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Mulberry, Oak, Ash, Podocarpus, Citruses and Sweet Laurel Bay

Soil Shop


In Solidarity with Soil

At Finca Tierra Negra, Britt is baking and fermenting food scraps, garden clippings and coffee grounds to build earth through a passive method called Lasagna Composting. 

Lasagna Composting is the most forgiving and generous of all composts. It burns up pathogens and seed while keeping the biology alive and thriving.

Mother Nature runs her course here with no intervention.

It's kind of like Britt's baking cookies in the oven but what she's really doing is not far off. One will see steam off the top when approaching the Lasagna Compost. They will smell a delicious aroma of earth and coffee grounds.

Quality Ingredients

Our blends of green clippings are hands down the most nutritious resource we have to work with—especially here in Southern California.

Collected from residential yards and gardens, our tree trimmers bring us small batches of clean and healthy organic material on the day it is clipped to begin a new cycle.

This is our Carbon!

Composting food scraps with layers of blended yard clippings and coffee grounds converts organic material into a stable soil carbon, while retaining water and nutrients of the original matter. The result is a healthy inoculum that will bring the biology back into the soil naturally.

Proud to be working in collective with kitchens that stand for Food Justice at Lasa, Kismet, Cookbook and Triniti.

Batch 01: Mulberry, Ash, Oak, Podocarpus and Bay Seasoned with Coffee Grounds

Batch 01: Mulberry, Ash, Oak, Podocarpus and Bay Seasoned with Coffee Grounds

"The project is part urban garden, part environmental activism, and part art practice, but the big picture is to take waste, like food scraps and gardening clippings, and transform them into energy through composting."

— Gillian Ferguson, The Standard Culture

Lasagna Compost at the Food Book Fair in NYC

Lasagna Compost at the Food Book Fair in NYC

Lasagna Compost

Lasagna Compost is Living Soil; you will find billions of Indigenous Microorganisms in every handful of Lasagna Compost because it's alive! 

Indigenous Microorganisms (IMO) are the bioremediation we need to save our plants and animals from both polluted land and potential disease. IMOs do not just contain a single culture of beneficial microorganisms but a mixture of different beneficial microorganisms; it is a village of good bacteria that are living together in harmony with the rest of nature.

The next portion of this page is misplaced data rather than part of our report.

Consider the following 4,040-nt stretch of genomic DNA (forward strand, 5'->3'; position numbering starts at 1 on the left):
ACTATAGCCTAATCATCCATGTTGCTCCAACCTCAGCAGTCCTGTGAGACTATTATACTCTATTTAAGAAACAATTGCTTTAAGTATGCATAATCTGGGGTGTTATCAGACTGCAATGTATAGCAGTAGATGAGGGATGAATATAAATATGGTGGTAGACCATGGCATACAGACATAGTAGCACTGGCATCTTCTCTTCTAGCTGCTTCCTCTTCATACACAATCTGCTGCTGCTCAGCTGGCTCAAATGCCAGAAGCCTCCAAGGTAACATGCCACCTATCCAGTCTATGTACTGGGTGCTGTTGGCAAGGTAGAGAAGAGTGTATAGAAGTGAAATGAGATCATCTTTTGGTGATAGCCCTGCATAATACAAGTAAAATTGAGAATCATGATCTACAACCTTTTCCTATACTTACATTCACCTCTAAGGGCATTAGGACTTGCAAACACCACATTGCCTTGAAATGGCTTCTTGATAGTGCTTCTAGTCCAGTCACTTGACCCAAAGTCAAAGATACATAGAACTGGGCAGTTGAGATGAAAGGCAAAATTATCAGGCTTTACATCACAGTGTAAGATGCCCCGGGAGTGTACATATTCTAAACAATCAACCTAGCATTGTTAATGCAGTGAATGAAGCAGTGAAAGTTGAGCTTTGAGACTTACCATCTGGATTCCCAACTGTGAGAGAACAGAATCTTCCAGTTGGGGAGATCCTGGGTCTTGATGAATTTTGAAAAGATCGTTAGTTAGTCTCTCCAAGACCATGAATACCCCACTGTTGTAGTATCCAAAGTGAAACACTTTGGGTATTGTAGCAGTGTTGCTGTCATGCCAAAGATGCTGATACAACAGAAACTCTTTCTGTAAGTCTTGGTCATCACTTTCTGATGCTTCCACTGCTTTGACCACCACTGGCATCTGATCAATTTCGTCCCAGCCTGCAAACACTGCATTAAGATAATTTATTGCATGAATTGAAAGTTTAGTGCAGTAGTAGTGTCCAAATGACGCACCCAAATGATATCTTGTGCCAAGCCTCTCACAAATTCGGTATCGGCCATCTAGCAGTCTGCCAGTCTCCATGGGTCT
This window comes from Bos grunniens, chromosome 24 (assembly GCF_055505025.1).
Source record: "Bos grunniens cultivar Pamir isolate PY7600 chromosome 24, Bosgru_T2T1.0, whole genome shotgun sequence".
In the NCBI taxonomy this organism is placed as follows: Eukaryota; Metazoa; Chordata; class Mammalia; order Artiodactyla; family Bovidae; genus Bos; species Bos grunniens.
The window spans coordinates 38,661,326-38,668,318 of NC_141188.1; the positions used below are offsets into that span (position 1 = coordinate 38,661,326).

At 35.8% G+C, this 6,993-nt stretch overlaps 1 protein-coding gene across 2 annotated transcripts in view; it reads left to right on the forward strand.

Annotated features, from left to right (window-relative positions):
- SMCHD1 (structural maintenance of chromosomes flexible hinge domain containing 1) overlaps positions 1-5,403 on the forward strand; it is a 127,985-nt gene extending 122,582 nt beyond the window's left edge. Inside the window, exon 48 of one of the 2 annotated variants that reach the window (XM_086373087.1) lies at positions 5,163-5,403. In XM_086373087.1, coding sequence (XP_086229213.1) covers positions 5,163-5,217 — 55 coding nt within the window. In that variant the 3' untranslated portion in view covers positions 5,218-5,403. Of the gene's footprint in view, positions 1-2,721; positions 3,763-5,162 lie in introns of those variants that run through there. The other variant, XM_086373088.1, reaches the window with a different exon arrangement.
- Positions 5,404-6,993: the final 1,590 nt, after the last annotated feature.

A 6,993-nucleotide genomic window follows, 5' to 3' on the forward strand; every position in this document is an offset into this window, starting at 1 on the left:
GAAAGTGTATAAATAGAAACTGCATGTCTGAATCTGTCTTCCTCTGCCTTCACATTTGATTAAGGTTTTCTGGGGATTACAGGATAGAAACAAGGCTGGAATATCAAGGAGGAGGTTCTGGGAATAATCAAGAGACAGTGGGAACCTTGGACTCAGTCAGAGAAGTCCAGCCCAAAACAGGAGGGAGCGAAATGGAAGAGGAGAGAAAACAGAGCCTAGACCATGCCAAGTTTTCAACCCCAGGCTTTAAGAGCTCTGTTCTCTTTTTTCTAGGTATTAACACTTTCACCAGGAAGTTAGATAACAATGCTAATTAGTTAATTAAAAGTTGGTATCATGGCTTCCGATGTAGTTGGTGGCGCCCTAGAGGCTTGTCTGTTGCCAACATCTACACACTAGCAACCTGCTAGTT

The term “Indigenous Microorganisms” refers to a group of beneficial microbes that are native to the area, thus the name Indigenous (locally existing, not imported, no fossil fuels). IMOs have survived centuries and are considered the most primitive form of life here on earth. 

IMOs are the basis of making fertile soil. 

"It’s a months-long curating process that begins by collecting kitchen scraps from local restaurants and ends with a silky, jet black handful of soil that acts like superfood for your edible garden."

— Gillian Ferguson, The Standard Culture


Soil Carbon

Now more than ever, it is paramount and the need is urgent to get involved in the Carbon Cycle on a grassroots level. 

This is an open invitation to all! We want to work together.

Our composting process converts organic material into stable Soil Carbon.

Increasing Soil Organic Carbon with our Lasagna Compost has two benefits­—as well as helping to mitigate climate change with soil carbon sequestration, it acts as a water filtration system and improves soil health. It is the basis of soil fertility. While releasing nutrients for plant growth, it promotes the structure, biological and physical health of soil and acts as a buffer against harmful substances with it's mycelium networks.

Soil Organic Carbon (SOC) is the amount of carbon stored in the soil, a component of Soil Organic Matter (SOM) which is plant and animal materials in the soil that are at various stages of decay. 

On an Agricultural scale; 1% increase in Soil Organic Matter enables each acre to hold an additional 20,000 gallons of rainfall. 

Our objective is to come Full Circle, creating high functioning regenerative compost systems for healthy soil, carbon storage, clean water, nutritious food, drought resistance and restored habitats.

Start where you are.

Baking and Fermenting Earth is a Restorative Practice; it’s a way to heal the past, in the present, for the future.

One will find a symbiotic relationship with microbes in both the act of composting organic material and the process of preparing fermented foods as part of a larger cycle of healing. In tandem, these two specific processes urge us to ask not only “where does our food come from?” but also “where is it going?” and “what is our role in this cycle?”

"Nature does not hurry, yet everything is accomplished."

— Lao Tzu



Britt Browne is an interdisciplinary artist and grower living in Los Angeles. She draws on inspiration from deep-rooted Agrarian traditions around the world and is known to go to extremes for these pursuits, Laura Silverman once wrote, “Britt has a mad case for the blues; she’s in love with indigo.” The author would like to add that she is equally keen on working with the elements; she likes to have a good time.

Britt founded Finca Tierra Negra in 2017 with a mission to restore real food nutrition to the soil and vitality to our planet through methods of bio-remediation, restoration and regenerative land/soil management.

Her attraction to color and process have been detailed before and seen inside The Shelburne Museum, The Standard Hotel, For Your Art, Fellows of Contemporary Art, W Magazine, The Plant Journal and The Hammer Museum.

Today you can find her soil building in Pasadena. She is herself, living with her dog, Samson, hiking, swimming, steeping tea and escaping through to sonic landscapes among other things.


Photo of Britt and her dog Samson by Shelby Duncan